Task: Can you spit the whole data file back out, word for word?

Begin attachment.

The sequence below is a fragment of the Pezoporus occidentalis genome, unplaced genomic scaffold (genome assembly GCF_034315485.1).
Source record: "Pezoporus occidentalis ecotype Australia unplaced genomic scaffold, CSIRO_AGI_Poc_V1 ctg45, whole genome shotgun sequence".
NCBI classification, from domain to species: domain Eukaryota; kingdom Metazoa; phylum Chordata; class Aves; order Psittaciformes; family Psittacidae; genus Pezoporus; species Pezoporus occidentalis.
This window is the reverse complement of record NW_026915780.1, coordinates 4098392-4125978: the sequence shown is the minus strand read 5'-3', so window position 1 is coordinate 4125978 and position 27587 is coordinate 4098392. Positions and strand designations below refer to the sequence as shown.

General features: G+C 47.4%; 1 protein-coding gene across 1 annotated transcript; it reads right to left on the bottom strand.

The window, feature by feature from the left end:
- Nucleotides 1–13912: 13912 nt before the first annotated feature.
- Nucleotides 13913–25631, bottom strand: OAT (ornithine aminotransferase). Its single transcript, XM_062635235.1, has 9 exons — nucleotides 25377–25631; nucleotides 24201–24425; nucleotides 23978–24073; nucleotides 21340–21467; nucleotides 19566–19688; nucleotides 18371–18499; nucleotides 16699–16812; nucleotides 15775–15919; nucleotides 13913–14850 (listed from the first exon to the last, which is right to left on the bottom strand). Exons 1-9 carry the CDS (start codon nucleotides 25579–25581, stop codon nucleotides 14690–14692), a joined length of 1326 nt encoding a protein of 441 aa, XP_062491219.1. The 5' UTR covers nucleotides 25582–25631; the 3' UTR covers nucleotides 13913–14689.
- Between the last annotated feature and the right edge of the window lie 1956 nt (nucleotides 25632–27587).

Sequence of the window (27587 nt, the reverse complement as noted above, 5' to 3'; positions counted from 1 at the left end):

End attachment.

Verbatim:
The sequence below is a fragment of the Pezoporus occidentalis genome, unplaced genomic scaffold (genome assembly GCF_034315485.1).
Source record: "Pezoporus occidentalis ecotype Australia unplaced genomic scaffold, CSIRO_AGI_Poc_V1 ctg45, whole genome shotgun sequence".
NCBI classification, from domain to species: domain Eukaryota; kingdom Metazoa; phylum Chordata; class Aves; order Psittaciformes; family Psittacidae; genus Pezoporus; species Pezoporus occidentalis.
This window is the reverse complement of record NW_026915780.1, coordinates 4098392-4125978: the sequence shown is the minus strand read 5'-3', so window position 1 is coordinate 4125978 and position 27587 is coordinate 4098392. Positions and strand designations below refer to the sequence as shown.

General features: G+C 47.4%; 1 protein-coding gene across 1 annotated transcript; it reads right to left on the bottom strand.

The window, feature by feature from the left end:
- Nucleotides 1–13912: 13912 nt before the first annotated feature.
- Nucleotides 13913–25631, bottom strand: OAT (ornithine aminotransferase). Its single transcript, XM_062635235.1, has 9 exons — nucleotides 25377–25631; nucleotides 24201–24425; nucleotides 23978–24073; nucleotides 21340–21467; nucleotides 19566–19688; nucleotides 18371–18499; nucleotides 16699–16812; nucleotides 15775–15919; nucleotides 13913–14850 (listed from the first exon to the last, which is right to left on the bottom strand). Exons 1-9 carry the CDS (start codon nucleotides 25579–25581, stop codon nucleotides 14690–14692), a joined length of 1326 nt encoding a protein of 441 aa, XP_062491219.1. The 5' UTR covers nucleotides 25582–25631; the 3' UTR covers nucleotides 13913–14689.
- Between the last annotated feature and the right edge of the window lie 1956 nt (nucleotides 25632–27587).

Sequence of the window (27587 nt, the reverse complement as noted above, 5' to 3'; positions counted from 1 at the left end):